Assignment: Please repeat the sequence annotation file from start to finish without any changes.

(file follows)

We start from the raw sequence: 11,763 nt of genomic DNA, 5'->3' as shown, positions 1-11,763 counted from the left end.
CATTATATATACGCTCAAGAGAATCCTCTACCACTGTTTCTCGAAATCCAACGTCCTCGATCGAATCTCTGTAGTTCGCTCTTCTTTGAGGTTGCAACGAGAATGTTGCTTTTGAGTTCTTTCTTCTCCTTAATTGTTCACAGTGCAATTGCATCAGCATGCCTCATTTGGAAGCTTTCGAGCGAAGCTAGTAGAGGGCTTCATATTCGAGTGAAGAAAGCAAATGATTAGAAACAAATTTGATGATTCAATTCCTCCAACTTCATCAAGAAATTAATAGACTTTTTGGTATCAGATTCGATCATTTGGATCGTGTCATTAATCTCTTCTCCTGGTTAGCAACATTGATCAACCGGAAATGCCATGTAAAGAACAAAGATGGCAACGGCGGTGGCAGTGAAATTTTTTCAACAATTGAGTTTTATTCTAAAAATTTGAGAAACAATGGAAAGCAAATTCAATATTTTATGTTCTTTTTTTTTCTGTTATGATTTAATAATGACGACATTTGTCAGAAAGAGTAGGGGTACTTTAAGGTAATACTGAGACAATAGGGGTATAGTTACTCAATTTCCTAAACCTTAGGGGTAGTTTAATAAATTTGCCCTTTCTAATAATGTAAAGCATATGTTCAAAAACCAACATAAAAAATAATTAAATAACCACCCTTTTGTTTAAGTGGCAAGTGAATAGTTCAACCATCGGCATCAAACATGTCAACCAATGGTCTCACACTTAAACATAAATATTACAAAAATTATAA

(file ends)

We start from the raw sequence: 11,763 nt of genomic DNA, 5'->3' as shown, positions 1-11,763 counted from the left end.
CATTATATATACGCTCAAGAGAATCCTCTACCACTGTTTCTCGAAATCCAACGTCCTCGATCGAATCTCTGTAGTTCGCTCTTCTTTGAGGTTGCAACGAGAATGTTGCTTTTGAGTTCTTTCTTCTCCTTAATTGTTCACAGTGCAATTGCATCAGCATGCCTCATTTGGAAGCTTTCGAGCGAAGCTAGTAGAGGGCTTCATATTCGAGTGAAGAAAGCAAATGATTAGAAACAAATTTGATGATTCAATTCCTCCAACTTCATCAAGAAATTAATAGACTTTTTGGTATCAGATTCGATCATTTGGATCGTGTCATTAATCTCTTCTCCTGGTTAGCAACATTGATCAACCGGAAATGCCATGTAAAGAACAAAGATGGCAACGGCGGTGGCAGTGAAATTTTTTCAACAATTGAGTTTTATTCTAAAAATTTGAGAAACAATGGAAAGCAAATTCAATATTTTATGTTCTTTTTTTTTCTGTTATGATTTAATAATGACGACATTTGTCAGAAAGAGTAGGGGTACTTTAAGGTAATACTGAGACAATAGGGGTATAGTTACTCAATTTCCTAAACCTTAGGGGTAGTTTAATAAATTTGCCCTTTCTAATAATGTAAAGCATATGTTCAAAAACCAACATAAAAAATAATTAAATAACCACCCTTTTGTTTAAGTGGCAAGTGAATAGTTCAACCATCGGCATCAAACATGTCAACCAATGGTCTCACACTTAAACATAAATATTACAAAAATTATAA